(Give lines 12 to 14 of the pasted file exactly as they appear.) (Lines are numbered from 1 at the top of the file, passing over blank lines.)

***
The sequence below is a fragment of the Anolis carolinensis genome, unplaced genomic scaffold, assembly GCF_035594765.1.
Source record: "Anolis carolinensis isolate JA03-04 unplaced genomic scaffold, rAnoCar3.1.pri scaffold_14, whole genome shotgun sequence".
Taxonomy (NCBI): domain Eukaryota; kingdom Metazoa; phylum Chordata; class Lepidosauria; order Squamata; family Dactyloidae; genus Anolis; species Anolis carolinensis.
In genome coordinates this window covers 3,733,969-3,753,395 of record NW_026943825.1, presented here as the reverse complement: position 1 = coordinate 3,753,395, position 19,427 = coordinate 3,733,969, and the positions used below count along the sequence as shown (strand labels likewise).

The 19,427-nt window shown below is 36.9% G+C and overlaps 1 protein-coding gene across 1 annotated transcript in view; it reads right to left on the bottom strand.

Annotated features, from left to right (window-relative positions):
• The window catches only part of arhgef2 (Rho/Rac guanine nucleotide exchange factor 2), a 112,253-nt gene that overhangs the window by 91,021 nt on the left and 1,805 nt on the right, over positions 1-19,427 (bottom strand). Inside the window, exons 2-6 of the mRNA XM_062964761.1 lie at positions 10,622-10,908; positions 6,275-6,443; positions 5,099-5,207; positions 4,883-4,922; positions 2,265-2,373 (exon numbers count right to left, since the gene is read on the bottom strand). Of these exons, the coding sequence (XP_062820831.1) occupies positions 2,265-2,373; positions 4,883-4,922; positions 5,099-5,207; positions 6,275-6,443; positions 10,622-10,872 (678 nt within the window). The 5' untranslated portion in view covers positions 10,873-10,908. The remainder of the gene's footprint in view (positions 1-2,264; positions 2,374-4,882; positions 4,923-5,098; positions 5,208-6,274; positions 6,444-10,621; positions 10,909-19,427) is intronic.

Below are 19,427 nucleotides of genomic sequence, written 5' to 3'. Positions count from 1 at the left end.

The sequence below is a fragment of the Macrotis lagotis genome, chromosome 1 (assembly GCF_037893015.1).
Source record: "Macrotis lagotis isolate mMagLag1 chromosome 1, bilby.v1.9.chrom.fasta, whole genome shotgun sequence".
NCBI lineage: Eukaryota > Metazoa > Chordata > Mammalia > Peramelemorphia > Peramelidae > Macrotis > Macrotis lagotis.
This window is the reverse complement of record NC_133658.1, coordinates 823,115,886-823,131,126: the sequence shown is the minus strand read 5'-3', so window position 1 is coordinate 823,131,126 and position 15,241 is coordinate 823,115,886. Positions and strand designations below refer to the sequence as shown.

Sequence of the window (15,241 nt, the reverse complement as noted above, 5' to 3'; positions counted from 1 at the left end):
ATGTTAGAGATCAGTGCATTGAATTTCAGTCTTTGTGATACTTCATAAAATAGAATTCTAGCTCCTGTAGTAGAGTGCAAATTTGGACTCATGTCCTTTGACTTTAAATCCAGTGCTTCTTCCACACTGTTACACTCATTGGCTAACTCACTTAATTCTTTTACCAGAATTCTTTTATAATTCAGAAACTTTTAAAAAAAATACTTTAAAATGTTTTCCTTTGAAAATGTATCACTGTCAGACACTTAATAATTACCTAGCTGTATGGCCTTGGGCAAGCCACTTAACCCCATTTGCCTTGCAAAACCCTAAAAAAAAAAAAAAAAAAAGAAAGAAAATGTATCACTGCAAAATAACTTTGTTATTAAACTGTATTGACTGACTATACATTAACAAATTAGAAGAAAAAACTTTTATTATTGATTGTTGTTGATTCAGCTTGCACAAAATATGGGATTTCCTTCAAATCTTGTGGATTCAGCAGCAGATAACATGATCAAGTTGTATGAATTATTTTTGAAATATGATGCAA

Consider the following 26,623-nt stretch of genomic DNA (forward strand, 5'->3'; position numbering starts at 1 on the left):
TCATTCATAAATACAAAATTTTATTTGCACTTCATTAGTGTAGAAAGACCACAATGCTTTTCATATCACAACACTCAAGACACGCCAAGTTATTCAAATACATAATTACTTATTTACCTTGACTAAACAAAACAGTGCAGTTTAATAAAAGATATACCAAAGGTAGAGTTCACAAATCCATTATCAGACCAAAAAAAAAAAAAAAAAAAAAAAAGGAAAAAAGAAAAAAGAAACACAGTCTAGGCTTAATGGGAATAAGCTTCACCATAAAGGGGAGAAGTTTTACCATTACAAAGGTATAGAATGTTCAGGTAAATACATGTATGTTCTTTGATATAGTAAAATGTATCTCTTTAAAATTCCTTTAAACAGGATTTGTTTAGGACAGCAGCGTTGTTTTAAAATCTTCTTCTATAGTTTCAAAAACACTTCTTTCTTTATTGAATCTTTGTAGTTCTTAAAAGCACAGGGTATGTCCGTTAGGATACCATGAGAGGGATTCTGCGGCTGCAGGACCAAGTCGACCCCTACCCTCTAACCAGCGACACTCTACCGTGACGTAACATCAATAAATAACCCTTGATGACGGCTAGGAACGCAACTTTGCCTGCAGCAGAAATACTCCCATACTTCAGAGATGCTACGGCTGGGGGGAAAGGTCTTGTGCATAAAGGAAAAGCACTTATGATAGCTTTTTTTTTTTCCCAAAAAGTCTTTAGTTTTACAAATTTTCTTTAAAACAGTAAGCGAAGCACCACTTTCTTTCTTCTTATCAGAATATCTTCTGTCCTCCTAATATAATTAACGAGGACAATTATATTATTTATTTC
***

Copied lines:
This window is the reverse complement of record NC_133658.1, coordinates 823,115,886-823,131,126: the sequence shown is the minus strand read 5'-3', so window position 1 is coordinate 823,131,126 and position 15,241 is coordinate 823,115,886. Positions and strand designations below refer to the sequence as shown.

Sequence of the window (15,241 nt, the reverse complement as noted above, 5' to 3'; positions counted from 1 at the left end):
ATGTTAGAGATCAGTGCATTGAATTTCAGTCTTTGTGATACTTCATAAAATAGAATTCTAGCTCCTGTAGTAGAGTGCAAATTTGGACTCATGTCCTTTGACTTTAAATCCAGTGCTTCTTCCACACTGTTACACTCATTGGCTAACTCACTTAATTCTTTTACCAGAATTCTTTTATAATTCAGAAACTTTTAAAAAAAATACTTTAAAATGTTTTCCTTTGAAAATGTATCACTGTCAGACACTTAATAATTACCTAGCTGTATGGCCTTGGGCAAGCCACTTAACCCCATTTGCCTTGCAAAACCCTAAAAAAAAAAAAAAAAAAAGAAAGAAAATGTATCACTGCAAAATAACTTTGTTATTAAACTGTATTGACTGACTATACATTAACAAATTAGAAGAAAAAACTTTTATTATTGATTGTTGTTGATTCAGCTTGCACAAAATATGGGATTTCCTTCAAATCTTGTGGATTCAGCAGCAGATAACATGATCAAGTTGTATGAATTATTTTTGAAATATGATGCAA